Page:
- Activity Level: moderate
- Grooming Level: high
- Trainability: high
- Adaptability: high
- Kid/Pet Friendly: often
- Average Size: Small
- Average Lifespan: 14-16 years
- Prey Drive: moderate
- Watchdog: very alert
- Registered?: aca, akc
Havanese Breed Profile
Did You Know?
The Havanese, once referred to as the Havana Silk Dog and the Spanish Silk Poodle, originated in Cuba and is part of the ancient Bichon family. The Bichon family refers to a group of little white dogs that are likely to have the Tenerife, a common ancient ancestor of the Maltese and the Bichon Frise. Havanese were not working dogs, but were valued lapdogs of Cuba’s wealthy planters and aristocrats. They were named for Havana, the capital city of Cuba.
During Fidel Castro’s revolution of the mid-1900s, wealthy Cubans fleeing to America brought their Havanese with them. From there, the Havanese grew in popularity and are now popular around the world. The American Kennel Club recognized the Havanese in 1996 as part of the Toy Group. They may be little, but they are sturdy and sociable dogs with larger-than-life personalities. They have a playful spirit and are happy to be a loved family companion.
This dog breed is friendly and intelligent. They love to play with their owners, tend to be quiet, and have a gentle nature. They tend to get along well with children and enjoy having a consistent playmate. Due to their small size, they can be injured by accidental falls or rough play, so any playtime with younger children should be supervised.
They have an outgoing personality and tend to get along well with other dogs, pets, and strangers. Although they are friendly and outgoing, they are alert and excellent watchdogs. They don’t tend to bark a lot, but will take being a watchdog seriously. A Havanese loves attention and will keep you laughing with their comedic antics.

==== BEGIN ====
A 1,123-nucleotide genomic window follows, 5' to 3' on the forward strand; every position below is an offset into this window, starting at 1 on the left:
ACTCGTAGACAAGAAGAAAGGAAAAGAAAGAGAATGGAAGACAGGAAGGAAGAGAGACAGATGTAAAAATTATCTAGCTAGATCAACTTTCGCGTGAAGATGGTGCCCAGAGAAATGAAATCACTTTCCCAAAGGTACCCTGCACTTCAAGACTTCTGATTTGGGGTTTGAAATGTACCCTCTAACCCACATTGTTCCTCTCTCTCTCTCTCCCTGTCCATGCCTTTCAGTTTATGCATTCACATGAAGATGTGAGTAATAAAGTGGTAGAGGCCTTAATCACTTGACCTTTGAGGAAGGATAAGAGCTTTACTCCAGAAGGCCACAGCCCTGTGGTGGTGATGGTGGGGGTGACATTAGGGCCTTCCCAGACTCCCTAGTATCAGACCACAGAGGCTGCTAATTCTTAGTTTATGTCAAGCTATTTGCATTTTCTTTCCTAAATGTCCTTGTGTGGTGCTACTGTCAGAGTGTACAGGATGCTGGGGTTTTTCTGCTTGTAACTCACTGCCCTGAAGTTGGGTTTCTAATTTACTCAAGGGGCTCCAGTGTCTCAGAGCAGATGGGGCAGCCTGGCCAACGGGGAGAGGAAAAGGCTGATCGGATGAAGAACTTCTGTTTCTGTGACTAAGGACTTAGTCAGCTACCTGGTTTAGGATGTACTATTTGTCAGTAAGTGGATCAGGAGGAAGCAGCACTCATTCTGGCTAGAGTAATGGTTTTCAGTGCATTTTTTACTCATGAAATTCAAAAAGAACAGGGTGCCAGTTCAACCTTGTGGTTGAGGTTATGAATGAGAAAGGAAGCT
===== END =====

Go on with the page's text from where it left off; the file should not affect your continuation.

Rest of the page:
This dog breed is highly adaptable. They are well-known as a favorite of apartment city-dwellers, but will also adapt well to larger homes with space to roam. They do well in many climates. As a native breed to Cuba, their coat acts as insulation and also as a barrier against the sun to help prevent overheating. However, you will still want to keep an eye on them in the heat. Due to their smaller size, they may need to layer up in climates with colder winters, but are able to adapt. Because they are social companions, they do not like to spend a lot of time alone.
The Havanese is a relatively healthy dog breed. Some potential health conditions to be aware of include deafness, eye disorders, Legg-Calve-Perthes disease, heart murmurs, patellar luxation, and chondrodysplasia. Asking the breeder about the genetic history of the parents and to see relevant health clearances can help allay health concerns. Because the Havanese is a small dog, they are also more prone to dental disease. Proper dental care throughout their lifetime can help prevent gum disease and tooth decay.